Seven Languages in Seven Weeks: Clojure Day 1

Up until now, I have programmed the solutions for the Seven Seven Languages in Seven Weeks questions using a simple text editor, Scribes, and running them in the console.

If you use Linux and a WM that runs GTK, I suggest giving Scribes a spin. It has a minimalist interface that gets out of your way and offers many keyboard shortcuts (press Ctr-H for help on shortcuts). If you run on Ubuntu, consider installing it from a PPA package, as the Ubuntu version (at the time of this writing, in 10.04 LTS) is, to quote Scribes website:

It’s old, buggy and unsupported!

The reason I had been using a simple set up was to avoid having to learn new IDEs and the like for each language and concentrate simply on the code. Plus there is something to be said for such a setup when you just want to quickly get coding at home.

With Clojure, you have to do some project setup. For this, the book suggests using Leiningen which is a powerful and popular tool for working with Clojure projects.

Rather than use Leiningen to start my project and then use Scribes afterwards, I found it was easier to use an IDE, Eclipse, and use a Clojure plugin, CounterClockWise. Your mileage may vary, but if you are starting the Clojure chapter, I recommend trying CounterClockWise.

Here were the questions:

Write a function that returns whether a string is longer than n characters.

(ns day1q1)

(defn big [st n] (> (count st) 4))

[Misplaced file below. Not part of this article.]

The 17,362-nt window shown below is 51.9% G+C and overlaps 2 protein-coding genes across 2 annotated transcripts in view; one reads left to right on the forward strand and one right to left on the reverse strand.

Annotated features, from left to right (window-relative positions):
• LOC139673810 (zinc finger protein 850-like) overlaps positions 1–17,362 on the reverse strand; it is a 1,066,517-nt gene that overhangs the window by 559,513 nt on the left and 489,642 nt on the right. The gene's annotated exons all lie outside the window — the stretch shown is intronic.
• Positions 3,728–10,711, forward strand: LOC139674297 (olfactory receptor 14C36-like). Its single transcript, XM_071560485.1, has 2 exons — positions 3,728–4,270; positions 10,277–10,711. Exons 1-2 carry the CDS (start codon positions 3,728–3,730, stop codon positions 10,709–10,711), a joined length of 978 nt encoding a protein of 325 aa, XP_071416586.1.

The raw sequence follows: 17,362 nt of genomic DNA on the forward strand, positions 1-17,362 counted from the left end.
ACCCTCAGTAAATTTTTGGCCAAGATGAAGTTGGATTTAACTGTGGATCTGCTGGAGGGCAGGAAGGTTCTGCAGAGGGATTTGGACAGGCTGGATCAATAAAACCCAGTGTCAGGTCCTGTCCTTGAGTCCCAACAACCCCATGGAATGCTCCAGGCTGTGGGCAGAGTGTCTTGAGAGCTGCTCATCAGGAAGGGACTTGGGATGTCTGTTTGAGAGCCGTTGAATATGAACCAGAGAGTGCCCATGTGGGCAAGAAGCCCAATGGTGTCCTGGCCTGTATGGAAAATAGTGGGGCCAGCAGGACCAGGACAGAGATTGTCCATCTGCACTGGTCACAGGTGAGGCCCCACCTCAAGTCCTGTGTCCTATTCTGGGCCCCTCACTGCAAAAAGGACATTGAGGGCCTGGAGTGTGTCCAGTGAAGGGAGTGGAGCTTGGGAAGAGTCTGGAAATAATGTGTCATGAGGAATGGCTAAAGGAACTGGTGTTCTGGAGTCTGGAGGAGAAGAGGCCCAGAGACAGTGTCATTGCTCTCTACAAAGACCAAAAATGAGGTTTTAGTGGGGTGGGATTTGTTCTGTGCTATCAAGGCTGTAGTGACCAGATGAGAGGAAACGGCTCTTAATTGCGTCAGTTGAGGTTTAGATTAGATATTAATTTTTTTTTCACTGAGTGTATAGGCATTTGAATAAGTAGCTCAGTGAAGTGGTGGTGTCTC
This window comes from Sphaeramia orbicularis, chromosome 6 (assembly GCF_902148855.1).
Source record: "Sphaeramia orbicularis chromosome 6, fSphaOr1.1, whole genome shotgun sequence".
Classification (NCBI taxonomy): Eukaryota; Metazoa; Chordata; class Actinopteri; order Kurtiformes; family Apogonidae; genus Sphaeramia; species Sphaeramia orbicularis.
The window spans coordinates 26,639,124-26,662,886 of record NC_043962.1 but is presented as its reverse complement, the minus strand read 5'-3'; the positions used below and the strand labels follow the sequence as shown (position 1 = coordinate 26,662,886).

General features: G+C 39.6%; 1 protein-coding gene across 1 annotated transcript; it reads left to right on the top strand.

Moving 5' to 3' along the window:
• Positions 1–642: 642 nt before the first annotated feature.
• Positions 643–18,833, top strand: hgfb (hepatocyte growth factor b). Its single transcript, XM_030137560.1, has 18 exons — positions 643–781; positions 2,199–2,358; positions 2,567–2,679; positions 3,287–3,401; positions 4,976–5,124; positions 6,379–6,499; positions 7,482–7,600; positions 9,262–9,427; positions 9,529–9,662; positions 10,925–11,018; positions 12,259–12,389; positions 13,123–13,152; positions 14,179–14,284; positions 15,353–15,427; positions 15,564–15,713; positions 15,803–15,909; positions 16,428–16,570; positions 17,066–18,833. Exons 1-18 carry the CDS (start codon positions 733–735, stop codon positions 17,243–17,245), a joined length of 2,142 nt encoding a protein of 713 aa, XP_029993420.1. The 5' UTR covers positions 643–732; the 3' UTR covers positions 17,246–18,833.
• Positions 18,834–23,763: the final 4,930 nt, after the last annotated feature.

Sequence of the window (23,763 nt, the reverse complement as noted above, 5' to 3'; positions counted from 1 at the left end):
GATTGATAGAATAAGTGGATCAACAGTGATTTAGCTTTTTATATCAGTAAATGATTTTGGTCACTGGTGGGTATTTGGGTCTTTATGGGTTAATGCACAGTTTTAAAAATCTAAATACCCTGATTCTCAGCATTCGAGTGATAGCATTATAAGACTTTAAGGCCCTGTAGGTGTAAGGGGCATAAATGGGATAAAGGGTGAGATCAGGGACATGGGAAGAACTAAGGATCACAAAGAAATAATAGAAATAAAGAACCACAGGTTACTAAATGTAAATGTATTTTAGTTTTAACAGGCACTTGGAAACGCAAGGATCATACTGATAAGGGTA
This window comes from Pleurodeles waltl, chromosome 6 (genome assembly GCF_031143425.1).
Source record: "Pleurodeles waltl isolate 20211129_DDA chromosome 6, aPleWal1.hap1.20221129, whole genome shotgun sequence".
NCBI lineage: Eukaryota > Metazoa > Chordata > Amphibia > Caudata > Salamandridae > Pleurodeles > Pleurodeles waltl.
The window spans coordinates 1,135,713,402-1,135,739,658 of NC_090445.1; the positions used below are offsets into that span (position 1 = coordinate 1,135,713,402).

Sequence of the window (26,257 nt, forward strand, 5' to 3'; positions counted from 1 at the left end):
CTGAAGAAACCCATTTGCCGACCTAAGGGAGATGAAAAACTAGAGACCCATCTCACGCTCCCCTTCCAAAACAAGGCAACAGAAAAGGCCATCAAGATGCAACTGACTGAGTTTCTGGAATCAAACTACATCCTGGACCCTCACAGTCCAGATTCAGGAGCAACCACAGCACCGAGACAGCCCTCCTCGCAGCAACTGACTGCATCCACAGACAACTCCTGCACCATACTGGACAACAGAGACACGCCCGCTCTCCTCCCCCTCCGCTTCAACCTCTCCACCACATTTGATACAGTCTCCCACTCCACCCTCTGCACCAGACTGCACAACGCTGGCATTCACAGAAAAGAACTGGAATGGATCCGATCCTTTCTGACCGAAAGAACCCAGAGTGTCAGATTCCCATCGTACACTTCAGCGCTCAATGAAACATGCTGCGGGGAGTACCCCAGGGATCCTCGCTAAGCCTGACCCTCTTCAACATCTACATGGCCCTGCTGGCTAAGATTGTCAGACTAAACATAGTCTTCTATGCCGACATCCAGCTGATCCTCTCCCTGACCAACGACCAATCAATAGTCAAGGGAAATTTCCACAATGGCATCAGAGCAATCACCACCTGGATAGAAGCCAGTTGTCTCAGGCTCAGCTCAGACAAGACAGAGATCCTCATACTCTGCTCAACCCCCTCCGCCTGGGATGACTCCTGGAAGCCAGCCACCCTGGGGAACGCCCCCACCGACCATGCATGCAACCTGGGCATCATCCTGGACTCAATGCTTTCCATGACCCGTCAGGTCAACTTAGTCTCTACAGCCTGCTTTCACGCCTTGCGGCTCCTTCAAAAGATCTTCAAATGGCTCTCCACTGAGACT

(big "This is a test" 4)

Write a function that returns the correct collection type from amongst the following :list, :map:, :vector.

(ns day1q2)

(defn collection-type [col] 
   (cond
     (list? col) :list
     (map? col) :map
     (vector? col) :vector))

(collection-type [:hutt :wookie :ewok])
(collection-type (list 1 2 3))
(collection-type {:chewie :wookie :lea :human})

As for Clojure itself, it’s a dialect of Lisp that runs on the JVM. If you did not know, programming in Lisp gives you instant geek cred.

Jokes aside, I was inspired to learn new languages, and to read Seven Seven Languages in Seven Weeks by a famous article entitled the Beating the Averages, which is mostly about Lisp. If you don’t want to read the whole thing, consider at least reading through The Blub Paradox part. This part is very thought provoking.

Along with What Is Software Design?, Beating the Averages (for it’s Blub Paradox) are the two articles/blog entries that I would recommend every developer should read.

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